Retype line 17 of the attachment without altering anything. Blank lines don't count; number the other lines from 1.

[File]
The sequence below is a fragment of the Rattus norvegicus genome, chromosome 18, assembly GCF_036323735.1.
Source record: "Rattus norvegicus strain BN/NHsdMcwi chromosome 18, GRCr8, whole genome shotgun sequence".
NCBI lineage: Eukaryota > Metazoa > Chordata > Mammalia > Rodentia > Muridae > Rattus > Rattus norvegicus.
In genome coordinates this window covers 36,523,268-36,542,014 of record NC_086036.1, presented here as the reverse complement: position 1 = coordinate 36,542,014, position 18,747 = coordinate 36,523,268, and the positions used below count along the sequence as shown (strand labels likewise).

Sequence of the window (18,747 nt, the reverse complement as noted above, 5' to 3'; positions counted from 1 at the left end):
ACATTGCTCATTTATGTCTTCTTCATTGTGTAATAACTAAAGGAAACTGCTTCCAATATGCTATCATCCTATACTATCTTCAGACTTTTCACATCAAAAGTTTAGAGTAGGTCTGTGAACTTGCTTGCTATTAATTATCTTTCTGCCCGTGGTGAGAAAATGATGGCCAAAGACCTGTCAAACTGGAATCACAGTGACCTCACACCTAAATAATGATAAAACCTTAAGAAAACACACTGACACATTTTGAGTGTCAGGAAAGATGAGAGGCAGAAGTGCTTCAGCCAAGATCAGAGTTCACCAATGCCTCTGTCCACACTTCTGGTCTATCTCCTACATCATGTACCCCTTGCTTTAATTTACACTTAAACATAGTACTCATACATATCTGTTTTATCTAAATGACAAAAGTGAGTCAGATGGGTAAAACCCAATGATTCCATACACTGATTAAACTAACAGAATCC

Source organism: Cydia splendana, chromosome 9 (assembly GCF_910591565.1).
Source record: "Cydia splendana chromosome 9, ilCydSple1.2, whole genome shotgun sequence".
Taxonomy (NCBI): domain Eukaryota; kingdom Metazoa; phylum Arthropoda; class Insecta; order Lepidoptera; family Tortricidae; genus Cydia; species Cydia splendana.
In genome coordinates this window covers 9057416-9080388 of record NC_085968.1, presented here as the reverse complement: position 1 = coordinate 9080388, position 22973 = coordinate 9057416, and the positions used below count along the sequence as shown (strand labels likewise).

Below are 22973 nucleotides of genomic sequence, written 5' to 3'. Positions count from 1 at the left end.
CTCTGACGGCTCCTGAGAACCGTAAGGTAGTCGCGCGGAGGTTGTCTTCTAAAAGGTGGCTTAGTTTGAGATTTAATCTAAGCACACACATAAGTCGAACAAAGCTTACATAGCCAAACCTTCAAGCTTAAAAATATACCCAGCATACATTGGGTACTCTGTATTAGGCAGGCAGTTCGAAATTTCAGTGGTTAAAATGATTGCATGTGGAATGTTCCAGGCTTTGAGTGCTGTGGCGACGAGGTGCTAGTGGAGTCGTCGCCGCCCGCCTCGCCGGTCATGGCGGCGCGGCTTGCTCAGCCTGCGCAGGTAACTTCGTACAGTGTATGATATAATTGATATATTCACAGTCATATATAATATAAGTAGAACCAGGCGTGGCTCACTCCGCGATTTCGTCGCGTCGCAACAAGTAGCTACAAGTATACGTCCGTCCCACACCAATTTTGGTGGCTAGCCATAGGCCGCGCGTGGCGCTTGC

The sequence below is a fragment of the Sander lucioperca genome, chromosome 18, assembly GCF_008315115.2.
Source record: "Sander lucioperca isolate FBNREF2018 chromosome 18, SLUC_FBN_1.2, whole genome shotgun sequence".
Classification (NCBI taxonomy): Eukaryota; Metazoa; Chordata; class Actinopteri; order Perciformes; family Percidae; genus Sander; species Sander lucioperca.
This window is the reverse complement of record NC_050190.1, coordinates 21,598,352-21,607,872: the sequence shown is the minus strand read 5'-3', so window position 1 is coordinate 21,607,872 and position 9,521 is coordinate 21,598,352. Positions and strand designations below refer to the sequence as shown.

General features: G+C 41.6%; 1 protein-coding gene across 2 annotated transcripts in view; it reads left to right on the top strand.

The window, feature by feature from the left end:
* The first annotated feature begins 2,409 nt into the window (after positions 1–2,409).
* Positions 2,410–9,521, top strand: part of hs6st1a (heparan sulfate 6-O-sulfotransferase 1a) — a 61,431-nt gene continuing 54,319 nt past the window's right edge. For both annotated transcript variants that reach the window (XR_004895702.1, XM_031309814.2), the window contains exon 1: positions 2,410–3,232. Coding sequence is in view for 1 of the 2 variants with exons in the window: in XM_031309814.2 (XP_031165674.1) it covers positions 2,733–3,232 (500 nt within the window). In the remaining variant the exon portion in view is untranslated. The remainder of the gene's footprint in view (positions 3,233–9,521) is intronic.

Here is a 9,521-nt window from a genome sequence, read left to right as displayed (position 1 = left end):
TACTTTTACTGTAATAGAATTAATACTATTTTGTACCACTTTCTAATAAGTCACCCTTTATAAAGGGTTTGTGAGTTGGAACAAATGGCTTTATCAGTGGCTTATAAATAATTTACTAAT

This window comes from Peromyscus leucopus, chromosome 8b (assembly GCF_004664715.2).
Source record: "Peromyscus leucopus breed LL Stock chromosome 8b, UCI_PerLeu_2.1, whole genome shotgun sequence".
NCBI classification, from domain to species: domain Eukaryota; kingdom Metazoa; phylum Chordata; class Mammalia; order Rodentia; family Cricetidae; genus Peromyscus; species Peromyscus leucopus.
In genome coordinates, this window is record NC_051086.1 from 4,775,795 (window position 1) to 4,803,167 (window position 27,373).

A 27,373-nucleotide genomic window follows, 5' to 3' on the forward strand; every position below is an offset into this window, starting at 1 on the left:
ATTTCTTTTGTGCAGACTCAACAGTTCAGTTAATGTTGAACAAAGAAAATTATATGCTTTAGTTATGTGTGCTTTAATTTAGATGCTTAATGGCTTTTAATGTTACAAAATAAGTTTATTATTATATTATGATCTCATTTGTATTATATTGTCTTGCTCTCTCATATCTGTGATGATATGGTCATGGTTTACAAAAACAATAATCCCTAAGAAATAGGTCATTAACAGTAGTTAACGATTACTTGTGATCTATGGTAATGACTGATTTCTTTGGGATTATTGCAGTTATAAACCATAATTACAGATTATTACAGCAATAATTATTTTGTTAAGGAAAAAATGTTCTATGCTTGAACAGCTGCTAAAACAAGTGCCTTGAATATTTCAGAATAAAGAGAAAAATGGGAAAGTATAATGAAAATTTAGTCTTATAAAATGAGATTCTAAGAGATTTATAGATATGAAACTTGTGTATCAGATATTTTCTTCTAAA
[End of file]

General features: G+C 41.6%; 1 protein-coding gene across 2 annotated transcripts in view; it reads left to right on the top strand.